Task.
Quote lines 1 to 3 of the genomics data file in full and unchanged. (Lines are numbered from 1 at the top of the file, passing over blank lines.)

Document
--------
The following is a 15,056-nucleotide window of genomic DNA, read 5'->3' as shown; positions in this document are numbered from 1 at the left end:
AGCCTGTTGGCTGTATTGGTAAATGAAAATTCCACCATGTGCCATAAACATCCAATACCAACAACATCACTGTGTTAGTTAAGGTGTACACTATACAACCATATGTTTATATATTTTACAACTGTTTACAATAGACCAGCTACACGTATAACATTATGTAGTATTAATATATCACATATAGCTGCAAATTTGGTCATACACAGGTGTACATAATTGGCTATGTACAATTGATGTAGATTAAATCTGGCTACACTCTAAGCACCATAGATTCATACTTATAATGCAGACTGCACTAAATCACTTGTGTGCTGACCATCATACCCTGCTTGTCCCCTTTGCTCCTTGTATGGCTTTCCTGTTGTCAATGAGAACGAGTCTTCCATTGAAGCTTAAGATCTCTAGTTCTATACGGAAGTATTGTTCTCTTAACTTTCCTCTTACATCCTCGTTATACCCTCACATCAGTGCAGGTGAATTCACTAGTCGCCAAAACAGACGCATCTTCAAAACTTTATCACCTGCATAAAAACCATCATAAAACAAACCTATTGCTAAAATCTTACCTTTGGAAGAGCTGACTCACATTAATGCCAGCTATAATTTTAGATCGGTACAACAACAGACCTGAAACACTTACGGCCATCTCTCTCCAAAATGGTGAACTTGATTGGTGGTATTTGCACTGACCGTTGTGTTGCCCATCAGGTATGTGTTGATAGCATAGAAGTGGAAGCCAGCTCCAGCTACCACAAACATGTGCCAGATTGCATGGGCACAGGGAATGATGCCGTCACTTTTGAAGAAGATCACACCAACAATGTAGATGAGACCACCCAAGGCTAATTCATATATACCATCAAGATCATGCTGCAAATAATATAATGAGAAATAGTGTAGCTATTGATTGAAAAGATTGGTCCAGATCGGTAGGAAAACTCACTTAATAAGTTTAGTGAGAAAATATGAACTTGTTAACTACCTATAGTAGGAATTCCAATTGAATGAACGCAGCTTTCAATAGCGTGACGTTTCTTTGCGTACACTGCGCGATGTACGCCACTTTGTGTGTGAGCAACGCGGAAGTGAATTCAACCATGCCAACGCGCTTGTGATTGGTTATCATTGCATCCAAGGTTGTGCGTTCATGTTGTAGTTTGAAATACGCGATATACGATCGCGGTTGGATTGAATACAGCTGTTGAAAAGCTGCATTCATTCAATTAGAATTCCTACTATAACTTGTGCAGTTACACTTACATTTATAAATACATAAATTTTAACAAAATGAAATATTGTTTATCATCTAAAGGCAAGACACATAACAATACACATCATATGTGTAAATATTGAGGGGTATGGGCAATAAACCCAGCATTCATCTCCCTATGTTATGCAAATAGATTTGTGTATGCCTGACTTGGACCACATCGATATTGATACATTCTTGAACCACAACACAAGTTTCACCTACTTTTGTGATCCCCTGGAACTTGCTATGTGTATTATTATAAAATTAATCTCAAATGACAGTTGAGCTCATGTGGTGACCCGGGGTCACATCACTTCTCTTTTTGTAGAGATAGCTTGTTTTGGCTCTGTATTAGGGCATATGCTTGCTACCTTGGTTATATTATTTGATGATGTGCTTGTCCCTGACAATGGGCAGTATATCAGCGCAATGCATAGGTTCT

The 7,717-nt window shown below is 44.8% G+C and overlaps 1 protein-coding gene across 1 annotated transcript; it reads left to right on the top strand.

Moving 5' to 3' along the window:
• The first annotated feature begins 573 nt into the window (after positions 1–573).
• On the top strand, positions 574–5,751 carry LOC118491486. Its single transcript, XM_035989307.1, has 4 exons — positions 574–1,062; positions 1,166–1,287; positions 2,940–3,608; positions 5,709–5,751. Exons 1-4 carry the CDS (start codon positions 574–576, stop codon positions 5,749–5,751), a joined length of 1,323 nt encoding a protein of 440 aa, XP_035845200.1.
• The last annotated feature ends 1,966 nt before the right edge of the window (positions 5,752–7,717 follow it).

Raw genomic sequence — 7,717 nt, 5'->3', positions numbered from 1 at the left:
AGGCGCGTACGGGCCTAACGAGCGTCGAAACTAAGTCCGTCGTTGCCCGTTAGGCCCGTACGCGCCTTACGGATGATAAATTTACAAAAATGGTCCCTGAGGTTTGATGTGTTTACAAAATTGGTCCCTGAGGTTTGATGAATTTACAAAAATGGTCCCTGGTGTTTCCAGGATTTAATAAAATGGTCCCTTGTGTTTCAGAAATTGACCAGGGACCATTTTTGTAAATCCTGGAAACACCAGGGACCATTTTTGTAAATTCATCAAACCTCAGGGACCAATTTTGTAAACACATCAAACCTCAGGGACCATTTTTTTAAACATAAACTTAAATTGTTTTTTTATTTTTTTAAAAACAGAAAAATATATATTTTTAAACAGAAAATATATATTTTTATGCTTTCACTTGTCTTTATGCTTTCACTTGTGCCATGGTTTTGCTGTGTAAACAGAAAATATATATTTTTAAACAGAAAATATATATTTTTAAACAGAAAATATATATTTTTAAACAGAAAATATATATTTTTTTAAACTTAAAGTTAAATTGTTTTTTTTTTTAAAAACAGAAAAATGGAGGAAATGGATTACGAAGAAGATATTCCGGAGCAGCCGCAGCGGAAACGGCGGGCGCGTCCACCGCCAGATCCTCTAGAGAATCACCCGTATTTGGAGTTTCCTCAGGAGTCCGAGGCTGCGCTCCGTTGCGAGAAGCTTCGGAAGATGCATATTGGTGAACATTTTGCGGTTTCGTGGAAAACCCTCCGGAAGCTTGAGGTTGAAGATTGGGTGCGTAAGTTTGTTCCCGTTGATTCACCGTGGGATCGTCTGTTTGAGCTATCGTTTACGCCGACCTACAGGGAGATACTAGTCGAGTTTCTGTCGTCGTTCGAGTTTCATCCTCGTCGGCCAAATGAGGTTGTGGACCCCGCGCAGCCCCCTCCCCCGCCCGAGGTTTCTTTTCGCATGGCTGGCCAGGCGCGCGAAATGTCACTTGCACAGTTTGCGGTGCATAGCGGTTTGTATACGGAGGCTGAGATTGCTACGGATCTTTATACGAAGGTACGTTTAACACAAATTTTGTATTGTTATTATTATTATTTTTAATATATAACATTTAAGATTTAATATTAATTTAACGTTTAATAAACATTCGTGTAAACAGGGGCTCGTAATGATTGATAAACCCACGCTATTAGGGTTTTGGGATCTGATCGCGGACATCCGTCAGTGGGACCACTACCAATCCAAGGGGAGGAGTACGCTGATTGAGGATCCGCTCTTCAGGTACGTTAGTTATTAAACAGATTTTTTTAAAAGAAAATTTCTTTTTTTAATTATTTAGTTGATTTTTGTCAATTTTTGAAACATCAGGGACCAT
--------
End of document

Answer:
The following is a 15,056-nucleotide window of genomic DNA, read 5'->3' as shown; positions in this document are numbered from 1 at the left end:
AGCCTGTTGGCTGTATTGGTAAATGAAAATTCCACCATGTGCCATAAACATCCAATACCAACAACATCACTGTGTTAGTTAAGGTGTACACTATACAACCATATGTTTATATATTTTACAACTGTTTACAATAGACCAGCTACACGTATAACATTATGTAGTATTAATATATCACATATAGCTGCAAATTTGGTCATACACAGGTGTACATAATTGGCTATGTACAATTGATGTAGATTAAATCTGGCTACACTCTAAGCACCATAGATTCATACTTATAATGCAGACTGCACTAAATCACTTGTGTGCTGACCATCATACCCTGCTTGTCCCCTTTGCTCCTTGTATGGCTTTCCTGTTGTCAATGAGAACGAGTCTTCCATTGAAGCTTAAGATCTCTAGTTCTATACGGAAGTATTGTTCTCTTAACTTTCCTCTTACATCCTCGTTATACCCTCACATCAGTGCAGGTGAATTCACTAGTCGCCAAAACAGACGCATCTTCAAAACTTTATCACCTGCATAAAAACCATCATAAAACAAACCTATTGCTAAAATCTTACCTTTGGAAGAGCTGACTCACATTAATGCCAGCTATAATTTTAGATCGGTACAACAACAGACCTGAAACACTTACGGCCATCTCTCTCCAAAATGGTGAACTTGATTGGTGGTATTTGCACTGACCGTTGTGTTGCCCATCAGGTATGTGTTGATAGCATAGAAGTGGAAGCCAGCTCCAGCTACCACAAACATGTGCCAGATTGCATGGGCACAGGGAATGATGCCGTCACTTTTGAAGAAGATCACACCAACAATGTAGATGAGACCACCCAAGGCTAATTCATATATACCATCAAGATCATGCTGCAAATAATATAATGAGAAATAGTGTAGCTATTGATTGAAAAGATTGGTCCAGATCGGTAGGAAAACTCACTTAATAAGTTTAGTGAGAAAATATGAACTTGTTAACTACCTATAGTAGGAATTCCAATTGAATGAACGCAGCTTTCAATAGCGTGACGTTTCTTTGCGTACACTGCGCGATGTACGCCACTTTGTGTGTGAGCAACGCGGAAGTGAATTCAACCATGCCAACGCGCTTGTGATTGGTTATCATTGCATCCAAGGTTGTGCGTTCATGTTGTAGTTTGAAATACGCGATATACGATCGCGGTTGGATTGAATACAGCTGTTGAAAAGCTGCATTCATTCAATTAGAATTCCTACTATAACTTGTGCAGTTACACTTACATTTATAAATACATAAATTTTAACAAAATGAAATATTGTTTATCATCTAAAGGCAAGACACATAACAATACACATCATATGTGTAAATATTGAGGGGTATGGGCAATAAACCCAGCATTCATCTCCCTATGTTATGCAAATAGATTTGTGTATGCCTGACTTGGACCACATCGATATTGATACATTCTTGAACCACAACACAAGTTTCACCTACTTTTGTGATCCCCTGGAACTTGCTATGTGTATTATTATAAAATTAATCTCAAATGACAGTTGAGCTCATGTGGTGACCCGGGGTCACATCACTTCTCTTTTTGTAGAGATAGCTTGTTTTGGCTCTGTATTAGGGCATATGCTTGCTACCTTGGTTATATTATTTGATGATGTGCTTGTCCCTGACAATGGGCAGTATATCAGCGCAATGCATAGGTTCT

The 7,717-nt window shown below is 44.8% G+C and overlaps 1 protein-coding gene across 1 annotated transcript; it reads left to right on the top strand.